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Little Big Men

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THE LEGEND OF SEAN BURROUGHS IS building. A baseball signed by the 12-year-old Long Beach, Calif., Little Leaguer reportedly sold for $35. Sean’s kindergarten teacher told reporters how, at age 5, Sean used to throw beanbags through a cutout board from clear across the playground. And David Letterman has asked him—twice!—to appear on his show. “It’s like a dream come true,” says Sean, whose father, Jeff, the team’s coach, won the American League’s Most Valuable Player award in 1974. “We are really heroes in Long Beach.”

Small wonder. All the 5’6″, 155-lb. Sean did was pitch three no-hitters and bat .563, helping his team win the Little League World Series in Williamsport, Pa., for an American record second consecutive year. Yet the big moment in the big game against Panama on Aug. 28 belonged to light-hilling Jeremy Hess, 12. With the score tied 2-2 and two outs in the bottom of the last inning, Hess took his 167 series average to the plate and knocked in the winning run. “I went crazy,” says Hess.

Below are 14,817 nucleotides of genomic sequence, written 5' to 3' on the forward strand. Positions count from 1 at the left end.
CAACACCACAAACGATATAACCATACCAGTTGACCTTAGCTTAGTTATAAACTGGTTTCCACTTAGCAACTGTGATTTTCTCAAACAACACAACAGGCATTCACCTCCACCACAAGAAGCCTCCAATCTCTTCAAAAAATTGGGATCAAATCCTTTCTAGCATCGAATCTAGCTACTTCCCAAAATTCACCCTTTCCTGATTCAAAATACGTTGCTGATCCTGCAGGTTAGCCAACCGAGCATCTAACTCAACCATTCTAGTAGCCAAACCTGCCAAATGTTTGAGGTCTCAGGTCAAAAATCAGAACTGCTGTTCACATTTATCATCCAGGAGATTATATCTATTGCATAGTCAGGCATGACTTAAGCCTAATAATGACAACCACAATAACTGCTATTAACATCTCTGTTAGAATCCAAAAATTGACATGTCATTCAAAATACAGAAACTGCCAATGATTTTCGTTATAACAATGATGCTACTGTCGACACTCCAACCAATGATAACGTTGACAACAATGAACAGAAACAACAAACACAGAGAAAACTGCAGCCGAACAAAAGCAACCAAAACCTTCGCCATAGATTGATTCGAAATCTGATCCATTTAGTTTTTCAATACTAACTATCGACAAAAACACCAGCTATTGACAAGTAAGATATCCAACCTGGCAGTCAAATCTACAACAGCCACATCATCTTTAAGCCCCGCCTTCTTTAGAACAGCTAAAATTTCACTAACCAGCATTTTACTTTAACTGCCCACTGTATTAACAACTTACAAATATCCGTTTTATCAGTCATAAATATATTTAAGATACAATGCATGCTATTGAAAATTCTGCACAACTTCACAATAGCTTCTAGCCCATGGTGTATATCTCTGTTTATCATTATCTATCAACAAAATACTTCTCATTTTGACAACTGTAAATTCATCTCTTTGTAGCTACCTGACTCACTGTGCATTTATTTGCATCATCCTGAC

So did Sean, who celebrated by pulling the fire alarm in the team’s dorm, causing the Williamsport fire department to crash the victory party. “My dad yelled at me a lot,” says Sean. “I fell kinda bad.”

Not for long. Back in Long Beach, the proud citizens staged a parade for their triumphant boys—and girls started slipping Sean their phone numbers. Says Jeff, 42: “It’s hard for the boys to comprehend all the attention they’re getting.” But as for the postgame shenanigans, mom Deborah suspects there’s more to it than baseball. “They’re going through puberty,” she says. Oh.